7 June, 2010Issue 12.4Photo EssaysSouth America

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K’ajj: Tradition and Ethanolism in the Andes

Dado Galdieri

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Aymaras and Quechuas are the ethnic groups that tamed the Andean highlands and valleys, as well as the ancestors of the modern Westernised Bolivians. Their cultural practices are a postcolonial mixture of foreign and indigenous habits and traditions.

Among both indigenous Andean peoples and modern Bolivians, the consumption of ethanol—a form of alcohol that is produced by the natural process of fermentation and that can be highly concentrated by the simple process of distillation—is widespread, and is closely related to the people’s religious beliefs. Binge drinking, or doing K’ajj, as it is known in the local Aymara idiom, is considered a means of establishing communication with ancestors and deities as well as breaking down social barriers. However, its abuse is also a major cause of the increasing frequency of domestic violence and social and familial disintegration.

The practice of doing K’ajj confirms US anthropologist Dwight Heath’s more general remarks about the consumption of ethanol: “around this simple chemical have grown up complex and diverse patterns of belief and behavior. Surrounded with paradoxes, being often recognised as both stimulant and depressant, a food and a poison, its use symbolises an enormous range of both positively and negatively valued things and feelings.”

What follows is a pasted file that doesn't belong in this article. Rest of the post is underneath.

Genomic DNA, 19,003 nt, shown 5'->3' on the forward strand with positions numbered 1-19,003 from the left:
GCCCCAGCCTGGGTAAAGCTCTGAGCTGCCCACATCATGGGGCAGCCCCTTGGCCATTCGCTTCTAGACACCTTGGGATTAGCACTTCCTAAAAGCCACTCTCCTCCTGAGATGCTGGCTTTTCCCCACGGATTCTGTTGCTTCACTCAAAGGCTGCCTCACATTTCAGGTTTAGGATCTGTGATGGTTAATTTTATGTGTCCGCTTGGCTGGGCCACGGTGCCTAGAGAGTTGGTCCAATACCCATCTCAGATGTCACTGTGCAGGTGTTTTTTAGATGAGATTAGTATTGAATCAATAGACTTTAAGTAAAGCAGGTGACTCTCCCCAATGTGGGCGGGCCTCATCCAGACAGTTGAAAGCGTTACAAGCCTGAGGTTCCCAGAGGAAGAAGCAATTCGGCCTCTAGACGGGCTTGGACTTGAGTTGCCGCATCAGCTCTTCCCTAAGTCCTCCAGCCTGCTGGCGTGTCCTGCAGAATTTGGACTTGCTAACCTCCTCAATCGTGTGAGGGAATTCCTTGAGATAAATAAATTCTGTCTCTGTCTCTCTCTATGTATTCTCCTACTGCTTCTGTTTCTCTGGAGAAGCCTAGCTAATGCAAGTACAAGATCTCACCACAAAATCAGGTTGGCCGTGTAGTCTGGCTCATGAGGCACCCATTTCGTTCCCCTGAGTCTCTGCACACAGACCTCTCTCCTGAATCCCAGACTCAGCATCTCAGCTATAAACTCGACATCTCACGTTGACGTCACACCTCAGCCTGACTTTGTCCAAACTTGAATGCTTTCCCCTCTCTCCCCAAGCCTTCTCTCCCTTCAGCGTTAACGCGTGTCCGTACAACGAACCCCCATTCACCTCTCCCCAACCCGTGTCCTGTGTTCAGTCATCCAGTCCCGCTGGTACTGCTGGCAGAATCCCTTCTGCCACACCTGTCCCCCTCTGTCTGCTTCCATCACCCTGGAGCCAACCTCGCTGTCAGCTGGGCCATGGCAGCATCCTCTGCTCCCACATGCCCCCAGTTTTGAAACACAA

The scenes portrayed here can nowadays be witnessed as well amongst the indigenous populations of Peru, Chile, and northern Argentina.

Dado Galdieri is a Brazilian-Italian photographer. Dado focuses on five different yet interconnected areas in Latin America: man and the environment, drugs and obsessive-compulsive behavior, religion as a social control device, land and the limits of growth, native peoples and their ways of living.